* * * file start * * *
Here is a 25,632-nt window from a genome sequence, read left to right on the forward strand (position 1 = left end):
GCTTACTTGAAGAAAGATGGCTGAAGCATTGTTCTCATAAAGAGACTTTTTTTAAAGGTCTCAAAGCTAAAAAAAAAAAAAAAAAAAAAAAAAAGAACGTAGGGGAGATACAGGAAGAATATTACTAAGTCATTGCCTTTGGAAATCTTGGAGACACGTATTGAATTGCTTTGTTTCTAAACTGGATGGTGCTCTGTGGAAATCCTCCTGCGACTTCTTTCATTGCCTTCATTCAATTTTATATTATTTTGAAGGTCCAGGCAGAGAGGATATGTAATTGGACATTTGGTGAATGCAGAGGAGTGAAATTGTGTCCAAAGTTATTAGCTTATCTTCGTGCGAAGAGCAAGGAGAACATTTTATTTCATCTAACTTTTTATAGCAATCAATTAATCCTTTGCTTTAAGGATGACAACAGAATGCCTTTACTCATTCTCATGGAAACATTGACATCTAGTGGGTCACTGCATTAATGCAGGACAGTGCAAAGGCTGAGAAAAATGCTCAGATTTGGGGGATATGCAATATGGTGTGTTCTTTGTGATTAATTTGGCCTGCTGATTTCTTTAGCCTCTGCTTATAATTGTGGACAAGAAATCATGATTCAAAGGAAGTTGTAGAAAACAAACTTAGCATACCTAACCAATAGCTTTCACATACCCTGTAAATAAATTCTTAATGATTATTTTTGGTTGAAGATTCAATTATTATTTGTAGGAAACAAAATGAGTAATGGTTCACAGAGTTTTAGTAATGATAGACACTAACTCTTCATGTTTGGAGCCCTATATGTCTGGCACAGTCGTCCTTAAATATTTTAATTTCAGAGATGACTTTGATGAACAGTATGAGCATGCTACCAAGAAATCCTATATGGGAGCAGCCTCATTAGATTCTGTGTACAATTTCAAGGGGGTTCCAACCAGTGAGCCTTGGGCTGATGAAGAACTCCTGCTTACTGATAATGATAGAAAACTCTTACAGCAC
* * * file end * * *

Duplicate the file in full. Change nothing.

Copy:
Here is a 25,632-nt window from a genome sequence, read left to right on the forward strand (position 1 = left end):
GCTTACTTGAAGAAAGATGGCTGAAGCATTGTTCTCATAAAGAGACTTTTTTTAAAGGTCTCAAAGCTAAAAAAAAAAAAAAAAAAAAAAAAAAGAACGTAGGGGAGATACAGGAAGAATATTACTAAGTCATTGCCTTTGGAAATCTTGGAGACACGTATTGAATTGCTTTGTTTCTAAACTGGATGGTGCTCTGTGGAAATCCTCCTGCGACTTCTTTCATTGCCTTCATTCAATTTTATATTATTTTGAAGGTCCAGGCAGAGAGGATATGTAATTGGACATTTGGTGAATGCAGAGGAGTGAAATTGTGTCCAAAGTTATTAGCTTATCTTCGTGCGAAGAGCAAGGAGAACATTTTATTTCATCTAACTTTTTATAGCAATCAATTAATCCTTTGCTTTAAGGATGACAACAGAATGCCTTTACTCATTCTCATGGAAACATTGACATCTAGTGGGTCACTGCATTAATGCAGGACAGTGCAAAGGCTGAGAAAAATGCTCAGATTTGGGGGATATGCAATATGGTGTGTTCTTTGTGATTAATTTGGCCTGCTGATTTCTTTAGCCTCTGCTTATAATTGTGGACAAGAAATCATGATTCAAAGGAAGTTGTAGAAAACAAACTTAGCATACCTAACCAATAGCTTTCACATACCCTGTAAATAAATTCTTAATGATTATTTTTGGTTGAAGATTCAATTATTATTTGTAGGAAACAAAATGAGTAATGGTTCACAGAGTTTTAGTAATGATAGACACTAACTCTTCATGTTTGGAGCCCTATATGTCTGGCACAGTCGTCCTTAAATATTTTAATTTCAGAGATGACTTTGATGAACAGTATGAGCATGCTACCAAGAAATCCTATATGGGAGCAGCCTCATTAGATTCTGTGTACAATTTCAAGGGGGTTCCAACCAGTGAGCCTTGGGCTGATGAAGAACTCCTGCTTACTGATAATGATAGAAAACTCTTACAGCAC